What is Inbound Marketing?
INbound Marketing is a relatively new concept coined by Brian Halligan and Dharmesh Shah, the co-founders of HubSpot. It describes a technique where marketers attract potential prospects by pulling them to their website. Inbound strategies achieve this through the provision of content that prospects actually desire and value. In other words, inbound marketing provides value by addressing immediate needs. If the content is engaging and helpful, it creates a delightful experience even if prospects are not ready to make a purchase.
The grand vision is this: When the time comes for the customer to buy, the favourable impression left will positively and significantly influence their purchasing behaviour.
The duo conceptualised the methodology in 2006, right around the time when social media was starting to experience exponential growth. That’s because the use of digital marketing tools and channels are integral to a successful inbound strategy.
Social media provides a platform for customers to enjoy direct and intimate interactions with the brand. Some of its key features – such as link-sharing and market segmentation – allows brands to deliver relevant content to specific customer groups before directing them to their sales channels. Meanwhile, search engine optimisation (SEO) helps relevant information appear organically on search engine results pages. Collectively, these tools ensure that the right information is delivered to the right person, at the right time.
The most defining feature across all inbound strategies is their absence of an explicit sales pitch. The trick is to patiently nudge prospects down the sales funnel by increasing the frequency of pleasant engagements through informative content. The persistent online encounters eventually help convert leads into customers.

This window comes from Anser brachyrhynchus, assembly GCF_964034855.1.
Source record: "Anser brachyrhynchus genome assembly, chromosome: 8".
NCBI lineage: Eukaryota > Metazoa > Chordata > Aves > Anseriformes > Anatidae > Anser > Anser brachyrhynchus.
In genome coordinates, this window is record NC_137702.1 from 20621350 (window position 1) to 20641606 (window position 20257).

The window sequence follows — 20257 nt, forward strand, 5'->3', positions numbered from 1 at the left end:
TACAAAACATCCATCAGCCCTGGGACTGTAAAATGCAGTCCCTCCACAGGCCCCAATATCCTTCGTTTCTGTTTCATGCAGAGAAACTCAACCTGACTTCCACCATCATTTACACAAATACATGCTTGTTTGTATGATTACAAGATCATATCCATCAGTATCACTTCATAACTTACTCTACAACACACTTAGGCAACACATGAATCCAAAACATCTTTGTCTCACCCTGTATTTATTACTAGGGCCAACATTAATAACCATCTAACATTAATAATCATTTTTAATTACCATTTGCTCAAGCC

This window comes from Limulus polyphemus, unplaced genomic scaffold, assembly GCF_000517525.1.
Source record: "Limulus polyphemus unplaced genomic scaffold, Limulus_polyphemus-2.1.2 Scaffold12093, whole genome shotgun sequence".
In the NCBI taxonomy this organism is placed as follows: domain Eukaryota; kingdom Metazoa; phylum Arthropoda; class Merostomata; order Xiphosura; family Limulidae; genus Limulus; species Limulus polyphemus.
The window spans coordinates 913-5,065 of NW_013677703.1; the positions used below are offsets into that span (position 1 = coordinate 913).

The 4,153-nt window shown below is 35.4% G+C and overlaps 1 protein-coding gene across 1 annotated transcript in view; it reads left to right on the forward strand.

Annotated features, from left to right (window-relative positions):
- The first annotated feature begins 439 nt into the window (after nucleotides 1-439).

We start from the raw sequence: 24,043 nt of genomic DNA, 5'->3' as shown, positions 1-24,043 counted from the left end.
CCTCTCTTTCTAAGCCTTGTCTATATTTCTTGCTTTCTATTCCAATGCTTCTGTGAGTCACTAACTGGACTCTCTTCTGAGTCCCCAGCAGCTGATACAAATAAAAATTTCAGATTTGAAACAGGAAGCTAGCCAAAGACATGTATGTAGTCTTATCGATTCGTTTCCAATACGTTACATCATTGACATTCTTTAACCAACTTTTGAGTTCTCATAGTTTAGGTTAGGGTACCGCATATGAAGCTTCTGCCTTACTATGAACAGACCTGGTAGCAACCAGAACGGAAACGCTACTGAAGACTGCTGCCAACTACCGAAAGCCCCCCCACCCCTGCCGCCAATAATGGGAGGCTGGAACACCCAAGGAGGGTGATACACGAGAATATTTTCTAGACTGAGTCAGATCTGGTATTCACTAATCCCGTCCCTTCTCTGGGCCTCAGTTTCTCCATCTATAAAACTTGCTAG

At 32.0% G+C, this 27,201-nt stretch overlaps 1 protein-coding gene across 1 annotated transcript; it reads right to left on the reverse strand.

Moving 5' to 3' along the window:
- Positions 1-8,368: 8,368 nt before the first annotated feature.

The success of any inbound strategy is almost entirely reliant on building trust between the brand and its customers. And this takes time. While it may seem like a no-brainer to pursue an inbound strategy for its merits, it is important to remember that a ton of leg work goes behind building a successful inbound strategy. Its execution requires consistent effort and resources to push out quality content that are both relevant and desirable. Furthermore, its returns are difficult to measure and translate to sales metrics. With more companies fiercely adopting inbound marketing, there’s no guarantee if any of these efforts would eventually pay off.
Which strategy should I use for my company?
As mentioned above, there are trade-offs to both methodologies. The rise of inbound signifies a tectonic shift in how customers consume information in the digital age. Modern buyers prefer to have the autonomy to research and weigh their options before making a purchase. On the same note, when the company initiates the first point of contact with prospects in an outbound strategy, they are letting them know exactly what they offer and their value proposition. Outbound methods can kick off conversations with pre-qualified prospects and close deals in a much shorter timeframe.
Here is a side-by-side comparison of both methodologies.